Arizona public schools are becoming notorious for censoring Latino literature. This time, it’s Cristina García’s critically acclaimed book “Dreaming in Cuban,” which explores themes of exile, politics and family after the 1959 Cuban Revolution. The book has been banned at a Sierra Vista, Ariz., high school because a parent complained about sexually explicit content in the book.
This book’s banning is the latest in what appears to be a statewide pattern of censorship. In 2010 the Arizona legislature voted to ban any courses that “promote ethnic solidarity, foster racial resentment, or encourage the overthrow of the United States,” which led Tucson public schools to do away with an experimental Mexican-American Studies curriculum. Earlier this year, the Tucson Unified School District approved a list of “culturally relevant” books for the upcoming term, which conspicuously excluded any literature written by Mexican Americans (even though Arizona’s Latino population is overwhelmingly Mexican).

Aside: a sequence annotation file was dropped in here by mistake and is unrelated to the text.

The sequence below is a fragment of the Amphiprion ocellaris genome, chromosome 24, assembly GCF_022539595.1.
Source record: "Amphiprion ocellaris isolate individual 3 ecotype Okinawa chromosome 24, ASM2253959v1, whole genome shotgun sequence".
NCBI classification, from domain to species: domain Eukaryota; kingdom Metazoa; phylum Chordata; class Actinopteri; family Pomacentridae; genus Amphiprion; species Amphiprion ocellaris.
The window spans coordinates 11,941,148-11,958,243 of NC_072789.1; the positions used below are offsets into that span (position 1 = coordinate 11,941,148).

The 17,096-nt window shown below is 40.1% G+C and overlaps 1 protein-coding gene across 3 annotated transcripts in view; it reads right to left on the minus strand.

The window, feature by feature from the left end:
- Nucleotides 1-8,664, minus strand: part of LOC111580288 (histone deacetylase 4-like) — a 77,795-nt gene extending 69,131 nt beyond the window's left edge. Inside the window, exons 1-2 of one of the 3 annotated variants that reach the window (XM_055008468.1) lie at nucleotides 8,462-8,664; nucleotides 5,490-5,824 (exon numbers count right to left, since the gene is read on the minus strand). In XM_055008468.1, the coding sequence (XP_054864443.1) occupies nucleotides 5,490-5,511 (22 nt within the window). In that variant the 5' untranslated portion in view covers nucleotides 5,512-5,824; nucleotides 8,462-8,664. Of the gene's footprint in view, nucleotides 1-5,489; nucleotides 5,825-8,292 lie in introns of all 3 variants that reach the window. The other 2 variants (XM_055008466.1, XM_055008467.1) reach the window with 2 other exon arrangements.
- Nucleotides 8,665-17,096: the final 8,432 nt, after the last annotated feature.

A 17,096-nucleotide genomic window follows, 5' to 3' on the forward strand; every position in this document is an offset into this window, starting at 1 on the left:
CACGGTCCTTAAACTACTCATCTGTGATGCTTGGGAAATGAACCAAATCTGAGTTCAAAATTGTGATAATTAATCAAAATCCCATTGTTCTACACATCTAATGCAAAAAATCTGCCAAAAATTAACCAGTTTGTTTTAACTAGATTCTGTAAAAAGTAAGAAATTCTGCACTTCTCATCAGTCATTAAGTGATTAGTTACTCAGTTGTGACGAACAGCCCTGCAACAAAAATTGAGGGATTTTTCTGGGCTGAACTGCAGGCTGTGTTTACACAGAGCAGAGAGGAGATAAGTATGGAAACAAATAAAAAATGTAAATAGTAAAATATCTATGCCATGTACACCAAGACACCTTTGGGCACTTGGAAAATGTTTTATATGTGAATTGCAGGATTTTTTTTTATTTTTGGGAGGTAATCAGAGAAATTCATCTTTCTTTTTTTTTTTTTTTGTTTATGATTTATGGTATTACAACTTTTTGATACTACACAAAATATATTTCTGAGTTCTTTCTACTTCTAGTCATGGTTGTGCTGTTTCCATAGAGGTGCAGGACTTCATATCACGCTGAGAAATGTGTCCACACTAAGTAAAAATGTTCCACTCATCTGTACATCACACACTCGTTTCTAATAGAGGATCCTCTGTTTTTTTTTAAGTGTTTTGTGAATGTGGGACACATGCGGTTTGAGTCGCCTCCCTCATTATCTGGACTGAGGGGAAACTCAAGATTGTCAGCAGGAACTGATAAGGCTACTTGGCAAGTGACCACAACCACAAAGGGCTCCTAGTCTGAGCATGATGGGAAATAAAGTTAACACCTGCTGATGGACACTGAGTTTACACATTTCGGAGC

According to the book’s author, and the American Library Association, this book has never been banned before.